Great-grandparents used laughing gas for entertainment in paid shows.

Early Cincinnatians found entertainment in the unusual practice of inhaling nitrous oxide, or “laughing gas,” for a good laugh. The Western Museum, established in 1818, became a popular destination for citizens to witness demonstrations of this intoxicating gas. While the museum boasted scientific exhibits like fossils and animal specimens, it was the addition of laughing gas demonstrations that drew the largest crowds. Museum directors Robert Best and Joseph Dorfeuille quickly learned that incorporating these demonstrations into lectures on natural history increased ticket sales and audience engagement.

By 1834, the Western Museum had transitioned from laughing gas demonstrations to more theatrical attractions, such as a waxworks replica of Dante’s Inferno featuring pyrotechnic displays by a young man named Samuel Colt. Colt, later known for founding a firearms company, captivated audiences with his “Celebrated Dr. Coult” persona and entertaining nitrous oxide shows. Despite some skepticism from the press, Colt’s exhibitions were praised for their educational value and ability to engage audiences in scientific contemplation.

The true potential of nitrous oxide as an anesthetic was not realized until the 1840s when Gardner Quincy Colton, a medical school dropout turned dental entrepreneur, began promoting its use for pain relief during tooth extractions. Colton’s on-stage performances with laughing gas drew large crowds and garnered media attention for their varying effects on participants. From inducing fits of laughter to intense physical reactions, the gas showcased its psychotropic properties in a public setting.

Colton’s success with laughing gas continued into the late 19th century, as he recruited women as subjects for his demonstrations to promote his dental practice. The amusing effects of nitrous oxide were not only entertaining for audiences but also served to showcase its potential benefits in a medical setting. Despite its initial use as a source of entertainment, laughing gas eventually found its place in the medical field as a valuable anesthetic, thanks in part to pioneers like Colton who popularized its use. In the 19th century, the use of laughing gas for dental procedures was a controversial topic in Cincinnati. Reports emerged of patients experiencing erratic behavior or even death after receiving the anesthesia. One such case was that of Mrs. John Boyer, who was sent to a mental hospital after getting a tooth pulled using laughing gas. The death of Mrs. Bolum was also attributed to dental nitrous oxide, despite autopsy findings of a strangulated hernia. These incidents raised concerns about the safety and effects of the popular anesthetic.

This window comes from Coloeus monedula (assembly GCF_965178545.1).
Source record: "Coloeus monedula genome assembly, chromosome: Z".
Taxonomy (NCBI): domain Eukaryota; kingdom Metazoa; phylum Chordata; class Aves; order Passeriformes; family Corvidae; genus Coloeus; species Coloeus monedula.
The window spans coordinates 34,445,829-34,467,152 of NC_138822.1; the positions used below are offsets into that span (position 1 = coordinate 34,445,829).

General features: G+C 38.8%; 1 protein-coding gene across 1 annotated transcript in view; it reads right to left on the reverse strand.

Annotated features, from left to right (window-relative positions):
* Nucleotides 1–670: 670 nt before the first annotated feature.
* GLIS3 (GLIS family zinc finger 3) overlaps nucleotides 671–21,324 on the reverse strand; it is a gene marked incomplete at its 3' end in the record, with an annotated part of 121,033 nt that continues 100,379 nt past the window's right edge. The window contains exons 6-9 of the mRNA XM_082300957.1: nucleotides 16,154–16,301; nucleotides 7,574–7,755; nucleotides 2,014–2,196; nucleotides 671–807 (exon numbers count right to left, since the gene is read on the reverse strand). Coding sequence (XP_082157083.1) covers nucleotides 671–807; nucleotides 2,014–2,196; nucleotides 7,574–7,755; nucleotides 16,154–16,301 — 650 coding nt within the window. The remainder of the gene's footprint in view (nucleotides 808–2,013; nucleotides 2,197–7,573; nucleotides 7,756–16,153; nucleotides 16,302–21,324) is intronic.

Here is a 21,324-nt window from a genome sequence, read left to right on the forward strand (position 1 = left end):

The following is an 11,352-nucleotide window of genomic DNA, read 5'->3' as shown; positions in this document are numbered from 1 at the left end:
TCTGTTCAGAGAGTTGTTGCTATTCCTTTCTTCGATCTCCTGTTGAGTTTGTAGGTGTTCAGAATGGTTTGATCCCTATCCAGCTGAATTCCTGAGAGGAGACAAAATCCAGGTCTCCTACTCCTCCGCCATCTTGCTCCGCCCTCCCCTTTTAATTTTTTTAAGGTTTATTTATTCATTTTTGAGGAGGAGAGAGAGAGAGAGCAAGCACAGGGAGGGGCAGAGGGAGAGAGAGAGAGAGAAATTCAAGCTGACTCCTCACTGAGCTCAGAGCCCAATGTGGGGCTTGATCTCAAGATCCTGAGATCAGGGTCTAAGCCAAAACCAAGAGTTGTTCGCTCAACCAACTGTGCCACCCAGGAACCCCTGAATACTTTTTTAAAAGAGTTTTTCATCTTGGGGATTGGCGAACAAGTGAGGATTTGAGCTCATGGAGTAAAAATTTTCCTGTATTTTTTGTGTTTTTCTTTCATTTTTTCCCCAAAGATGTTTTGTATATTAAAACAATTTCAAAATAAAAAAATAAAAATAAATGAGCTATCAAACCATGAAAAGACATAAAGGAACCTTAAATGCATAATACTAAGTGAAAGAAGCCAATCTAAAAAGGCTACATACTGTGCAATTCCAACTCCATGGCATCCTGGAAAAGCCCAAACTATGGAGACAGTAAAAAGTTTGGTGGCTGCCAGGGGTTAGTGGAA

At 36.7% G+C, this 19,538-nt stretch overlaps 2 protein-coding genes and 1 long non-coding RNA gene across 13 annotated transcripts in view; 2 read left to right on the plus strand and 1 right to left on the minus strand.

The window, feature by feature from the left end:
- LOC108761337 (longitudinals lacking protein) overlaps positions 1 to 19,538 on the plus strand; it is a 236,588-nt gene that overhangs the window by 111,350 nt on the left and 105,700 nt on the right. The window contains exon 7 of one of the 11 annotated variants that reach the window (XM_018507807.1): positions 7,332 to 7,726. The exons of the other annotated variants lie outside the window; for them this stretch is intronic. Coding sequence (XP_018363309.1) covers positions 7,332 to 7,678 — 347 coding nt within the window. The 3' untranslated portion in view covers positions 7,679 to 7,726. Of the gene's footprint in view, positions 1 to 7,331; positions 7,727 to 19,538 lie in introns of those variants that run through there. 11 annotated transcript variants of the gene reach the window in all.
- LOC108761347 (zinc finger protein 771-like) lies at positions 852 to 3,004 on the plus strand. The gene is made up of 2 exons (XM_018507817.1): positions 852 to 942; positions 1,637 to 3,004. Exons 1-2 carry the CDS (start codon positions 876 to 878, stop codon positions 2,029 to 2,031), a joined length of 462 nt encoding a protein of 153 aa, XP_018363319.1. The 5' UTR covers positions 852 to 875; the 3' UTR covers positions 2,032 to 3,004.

In the midst of these alarming reports, Dr. C. proposed a new method of administering laughing gas to patients. He planned to give larger doses to several women, inducing a deep anesthetic sleep during which he would extract their teeth without their knowledge. Dr. C. believed that he had a “blessing” to offer to the citizens of Cincinnati through this method. The idea of performing dental procedures on unconscious patients without their consent raised ethical questions and added to the controversy surrounding laughing gas.

The use of laughing gas for recreational purposes also came under scrutiny, with reports of individuals becoming mildly insane from huffing the gas. The addictive and potentially dangerous nature of the substance was a cause for concern among the public. The cases of Mrs. Boyer, Mrs. Bolum, and the young woman in Glendale highlighted the risks associated with the misuse of laughing gas.

In conclusion, the history of laughing gas in 19th century Cincinnati was marked by controversy and concern over its effects. The incidents of patients experiencing adverse reactions or even death raised questions about the safety of the popular anesthetic. Dr. C.’s proposal to administer laughing gas in larger doses for dental procedures without patients’ knowledge added to the ethical dilemmas surrounding its use. The cases of individuals becoming mentally unstable from huffing laughing gas further emphasized the risks associated with its recreational use.

Key points:
1. Reports of patients experiencing erratic behavior or death after receiving laughing gas for dental procedures in 19th century Cincinnati.
2. Dr. C.’s controversial proposal to administer larger doses of laughing gas to extract teeth without patients’ knowledge.
3. Concerns over the addictive and potentially dangerous nature of laughing gas for recreational use.
4. Cases of individuals becoming mentally unstable from huffing laughing gas.
5. Ethical and safety concerns surrounding the use of laughing gas in medical and recreational settings.

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